Annual Sustainability Fest to focus on environmental side
Aiming to offer the UH community practical information about leading a more eco-friendly life, the annual Sustainability Fest, organized by the UH Office of Sustainability, will be held from 11:30 am to 1:30 pm Dec. 3,at Lynn Eusan Park.
“This year’s event will have zones to further highlight the multifaceted areas within sustainability,” said Sarah Kelly, program manager for the UH Office of Sustainability.
Sustainability initiatives at UH began taking shape around September 2007 when the Burdette Keeland Jr. Design Center received the first and only sloped green roof in Houston. However, the University received a grade of D on the 2008 Campus Sustainability Report Card, administered by the Sustainable Endowments Institute. Efforts to become more environmentally responsible were immediately put into effect, with the implementation of tray-less dining in the dining halls, the installation of 300 outdoor recycling bins and the birth of green events on campus to get the students and UH community involved in the environmental movement.
The University became a member of the Association of the Advancement of Sustainability in Higher Education and utilized its Sustainability Tracking Assessment and Rating System in order to develop our road map to a more green campus community. Then, in September 2008, the Sustainability Task Force was created to lead the charge. Since 2011, UH has been designated as a top green university by the Princeton Review in its annual Guide to Green Colleges. Also in 2011, AASHE STARS rewarded UH with a silver rating.
“The origins of sustainability fest actually date back to Green UH Day,” Kelly said. “The first one was held in October 2008, and the name changed in 2012, around the time that Green UH changed its name to the Office of Sustainability.”
As of April 2014, UH Facilities Management has installed 61 water bottle filling stations and has saved over 1 million bottles from entering the waste stream. The university has installed 86 big belly solar compacting recycling and waste bins, which reduces our carbon footprint by requiring fewer trips to empty the bins and offers real time data about the current capacity in the bins.
Having come a long way since its initial efforts, this year’s event will not only focus on the environmental side of sustainability, but also the economic, health and social aspects. In addition, the office is conducting a sustainability poetry contest open to students, faculty and staff. The contest encourages people to create an original work about an aspect of sustainability such as peace, social justice, animal cruelty or climate change.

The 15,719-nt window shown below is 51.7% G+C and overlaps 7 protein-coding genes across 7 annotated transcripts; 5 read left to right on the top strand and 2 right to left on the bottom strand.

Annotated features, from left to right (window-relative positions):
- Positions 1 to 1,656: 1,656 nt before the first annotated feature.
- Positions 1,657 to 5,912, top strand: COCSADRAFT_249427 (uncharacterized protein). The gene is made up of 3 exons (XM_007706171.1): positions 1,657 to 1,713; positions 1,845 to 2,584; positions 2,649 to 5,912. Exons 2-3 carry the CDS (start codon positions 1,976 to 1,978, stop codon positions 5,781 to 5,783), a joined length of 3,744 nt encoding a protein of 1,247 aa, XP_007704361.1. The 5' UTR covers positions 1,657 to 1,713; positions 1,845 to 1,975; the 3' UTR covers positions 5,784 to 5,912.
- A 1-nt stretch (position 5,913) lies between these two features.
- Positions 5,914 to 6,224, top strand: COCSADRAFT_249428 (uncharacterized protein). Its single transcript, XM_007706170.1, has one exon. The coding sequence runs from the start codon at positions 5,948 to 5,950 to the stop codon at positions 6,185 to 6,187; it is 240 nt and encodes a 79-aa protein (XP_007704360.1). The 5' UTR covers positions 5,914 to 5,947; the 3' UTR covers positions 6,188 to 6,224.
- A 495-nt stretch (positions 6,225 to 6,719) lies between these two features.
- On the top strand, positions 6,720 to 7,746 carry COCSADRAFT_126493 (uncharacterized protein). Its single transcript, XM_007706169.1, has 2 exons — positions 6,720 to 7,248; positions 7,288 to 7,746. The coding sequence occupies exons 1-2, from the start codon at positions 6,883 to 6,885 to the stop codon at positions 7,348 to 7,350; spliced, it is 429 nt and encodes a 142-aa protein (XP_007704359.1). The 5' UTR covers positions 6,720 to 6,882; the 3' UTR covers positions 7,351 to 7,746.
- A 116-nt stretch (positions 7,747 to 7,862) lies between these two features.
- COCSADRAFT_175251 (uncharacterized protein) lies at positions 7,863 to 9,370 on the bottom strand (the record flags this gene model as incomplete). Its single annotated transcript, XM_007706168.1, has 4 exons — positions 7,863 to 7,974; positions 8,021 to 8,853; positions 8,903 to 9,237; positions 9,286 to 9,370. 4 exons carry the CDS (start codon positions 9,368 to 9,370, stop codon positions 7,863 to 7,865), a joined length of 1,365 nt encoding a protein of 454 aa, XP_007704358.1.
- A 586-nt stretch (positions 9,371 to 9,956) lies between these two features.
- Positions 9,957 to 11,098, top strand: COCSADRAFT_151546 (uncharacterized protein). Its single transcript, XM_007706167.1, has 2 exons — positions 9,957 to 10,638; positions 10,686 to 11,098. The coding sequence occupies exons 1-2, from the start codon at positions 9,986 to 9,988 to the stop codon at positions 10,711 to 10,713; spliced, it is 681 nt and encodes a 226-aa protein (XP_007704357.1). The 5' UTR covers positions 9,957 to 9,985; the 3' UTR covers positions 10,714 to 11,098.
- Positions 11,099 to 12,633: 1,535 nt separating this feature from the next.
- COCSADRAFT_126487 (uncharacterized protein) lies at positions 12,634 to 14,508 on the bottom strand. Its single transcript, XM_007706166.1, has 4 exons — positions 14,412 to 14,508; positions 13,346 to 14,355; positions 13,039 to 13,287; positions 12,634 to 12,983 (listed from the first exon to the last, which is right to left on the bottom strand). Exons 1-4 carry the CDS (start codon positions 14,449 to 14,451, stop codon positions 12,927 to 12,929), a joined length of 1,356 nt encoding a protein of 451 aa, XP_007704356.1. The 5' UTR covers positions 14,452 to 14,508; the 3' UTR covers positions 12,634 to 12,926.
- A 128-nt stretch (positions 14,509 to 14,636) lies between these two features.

Those interested in participating should submit their poem to [email protected] by Monday, Nov. 24, for a chance to win a $50 Visa gift card. The top three writers will be asked to read their poems on stage during Sustainability Fest.
“Some areas will focus on health and wellness, energy savings, sustainable transportation, waste minimization, natural resources, social issues and more,” Kelly said.
The first 500 guests will receive a UH sustainability tote bag which will include general sustainability information, a reusable water bottle, and a bookmark that lists sustainable living tips and is printed on FSC certified paper with 100 percent post-consumer recycled content. Students, faculty and staff will need to present their Cougar Cards in order to receive the tote bag.
In addition, the office will have some stage presence with a healthy food cooking demo, sustainability focused poetry contest, yoga demonstration and weather balloon launch. Nissan Leaf will be at the UC Circle Drive offering test drives, and UH Catering will be providing vegan meals to all of the exhibitors and volunteers, and healthy snacks will be available to guests.
“The goal of sustainability fest is to celebrate sustainability successes on campus and in our Houston community while providing opportunities for attendees to learn more about sustainability, encourage them to practice sustainable habits in their daily lives and engage with sustainability groups and other campus members,” Kelly said.